Roasting on a fluid bed air roaster results in a very noticeable cleaner bean that has a less burnt flavor than a flat bed or drum roaster. When your coffee roasts in a drum or air roaster, chaff separates itself from the coffee bean. With a vertical or horizontal rotating drum roaster, the chaff, not all of it, remains on the bean.
With an air roaster, the chaff is blown off and out of the roasting chamber, which results in a “cleaner” bean that tastes better.
This is not a problem with lighter roasts, only darker roasts where the chaff can result in an unwanted and undesired burnt flavor.
Due to the reduction in airflow when your beans are being roasted, this can cause the dark roasts to pick up more bitter notes. One of the things to be aware of with roasted coffee is how it is roasted.
Air roasting has the added advantage of a more even roast and less smoke being circulated while the beans are being roasted. The result of this is a less smokey and less of a charcoal taste to the coffee brewed with the beans.
It may sound very minor, but you will get a better coffee at the end of it. It is one of those unthought of coffee details that only the most experienced of coffee drinkers will think of.
Tip #12 Change Your Brewing Method
This should come as little surprise to you, or perhaps it does!
Changing your brewing method can alter the taste of your coffee quite dramatically. Switching from a French press or Aeropress to a cold brew, Japanese flash cold brew and moka pot can change the flavor of your dark roasted coffee and bring out the dark chocolate notes and dark roast body.
Frequently Asked Questions About How Do You Make Dark Roast Coffee Taste Better
How Do You Make Dark Roast Better?
You can make your dark roast taste better by taking control of the variables like the water temperature and reducing it slightly, making the grind size a little more coarse and adjusting the brewing times to avoid an over-extracted dark roast coffee.
Good storage and good roasting technique, ensuring good airflow during roasting may also help you to achieve that smooth-and-delicious dark roast that all dark roast lovers enjoy.
Why Does Coffee Taste Burnt?
Your coffee, especially a dark roast, tastes burnt because it is being burnt during the roasting process. The roasting beans for a dark roast are taken to a point where they are very close to burning, particularly with Italian roasts and French roasts.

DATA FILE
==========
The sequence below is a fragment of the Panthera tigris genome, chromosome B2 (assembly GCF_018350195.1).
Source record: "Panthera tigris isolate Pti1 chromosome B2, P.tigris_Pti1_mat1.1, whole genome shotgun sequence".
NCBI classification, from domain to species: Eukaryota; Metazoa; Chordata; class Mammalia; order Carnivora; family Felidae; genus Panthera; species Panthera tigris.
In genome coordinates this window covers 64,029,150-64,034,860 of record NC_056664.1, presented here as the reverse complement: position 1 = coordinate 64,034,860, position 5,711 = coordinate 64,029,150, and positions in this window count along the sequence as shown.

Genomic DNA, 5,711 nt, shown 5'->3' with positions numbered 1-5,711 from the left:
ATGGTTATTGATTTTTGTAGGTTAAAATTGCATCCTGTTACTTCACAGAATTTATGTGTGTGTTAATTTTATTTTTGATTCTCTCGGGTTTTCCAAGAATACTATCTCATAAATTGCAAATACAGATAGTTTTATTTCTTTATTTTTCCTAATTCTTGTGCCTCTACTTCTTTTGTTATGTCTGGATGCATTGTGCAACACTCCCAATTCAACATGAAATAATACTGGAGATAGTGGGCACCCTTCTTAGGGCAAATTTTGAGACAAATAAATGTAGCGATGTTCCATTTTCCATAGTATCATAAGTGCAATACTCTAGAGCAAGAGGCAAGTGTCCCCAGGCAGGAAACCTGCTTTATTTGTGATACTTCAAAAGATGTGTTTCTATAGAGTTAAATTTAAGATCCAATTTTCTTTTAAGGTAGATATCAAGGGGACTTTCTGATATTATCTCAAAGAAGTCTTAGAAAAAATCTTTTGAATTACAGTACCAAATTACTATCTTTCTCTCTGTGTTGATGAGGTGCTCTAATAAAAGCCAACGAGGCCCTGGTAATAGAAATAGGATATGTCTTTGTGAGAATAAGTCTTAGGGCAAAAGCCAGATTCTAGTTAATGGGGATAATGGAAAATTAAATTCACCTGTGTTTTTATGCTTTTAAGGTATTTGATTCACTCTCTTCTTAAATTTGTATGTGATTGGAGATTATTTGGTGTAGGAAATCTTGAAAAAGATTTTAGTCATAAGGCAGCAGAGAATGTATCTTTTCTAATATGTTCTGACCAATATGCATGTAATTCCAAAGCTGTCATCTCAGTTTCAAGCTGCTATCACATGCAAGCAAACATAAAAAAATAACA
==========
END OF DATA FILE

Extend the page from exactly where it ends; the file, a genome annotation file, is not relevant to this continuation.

Also, roasting coffee in a drum leaves the chaff and the environment is very smokey, with the smoke having very little chance to escape and thus, the beans in the drum take on that dark, burnt, smokey taste.
How Do You Make A Dark Roast Taste Lighter?
To make your dark roast taste lighter, you can brew it with less coffee and go for a higher ratio of coffee to water. If you are brewing at a 1:15 ratio, move it up to a 1:16 coffee to water ratio. You can also try brewing at a much lower temperature and try out a cold brew.
How Do You Make Dark Coffee Taste Better?
A very surprising technique that sounds like it is a joke, but most certainly is not is to add a pinch, and I literally mean a pinch, a tiny pinch of salt to your dark roast or black coffee. The salt counteracts the bitter flavor of black coffee and produces a more even, mellow and rounder taste.
How Do You Fix Dark Roast Coffee?
When you are brewing with a dark roast and want to fix your dark roasted coffee, brew it at a reduced temperature, nearer the lower end of the perfect brewing temperature range of 92° C (195° F) to 96° C (205° F) and try and get your water temperature on, but not lower than 92° C (195° F).
The reduced temperature will extract less of the bitter flavors.
How Do You Make A Dark Roast Less Bitter?
To make a dark roast taste less bitter or to fix that bitter coffee that you are brewing, you can adjust the variable to produce a better tasting cup of coffee.
- Reduce the brewing time. An overtly bitter coffee may be over extracted due to a brew time that is too long.
- Adjust the grind size (when reducing brew time is not an option). When you make your grind size a little larger, you can reduce the amount of bitter tones that are getting into your cup.
- Add a tiny dash of salt to counteract the bitter taste.
- Use better quality of water.
How To Make Good Coffee With Dark Roast?
To make a great coffee with a dark roast coffee and avoid getting too much of the bitter notes use a water temperature that is nearer but not lower than the lower temperature range for coffee brewing, which is 92° C (195° F).
Keep an eye on your brew time and avoid too long an extraction as this will draw out the bitter notes. Pay attention to the grind size too.
What Flavor Is Good For Dark Roast Coffee?
Dark roast coffee has notes of chocolate, cedar and toasted nuts and is smokier. They match well with vanilla, chocolate and hazelnut flavors should you wish to add a flavor to your dark roast coffee.
Frappé-Ing It All Up – How To Make Dark Roast Coffee Taste Better
How to make a dark roast coffee taste better is no longer a mystery or frustration for you. You have a number of top tips and hacks to make sure that you enjoy a delicious, full-bodied dark roasted coffee.
Take the time and effort to learn what affects your coffee, what the variables are and how you can adjust them to make your coffee taste much better.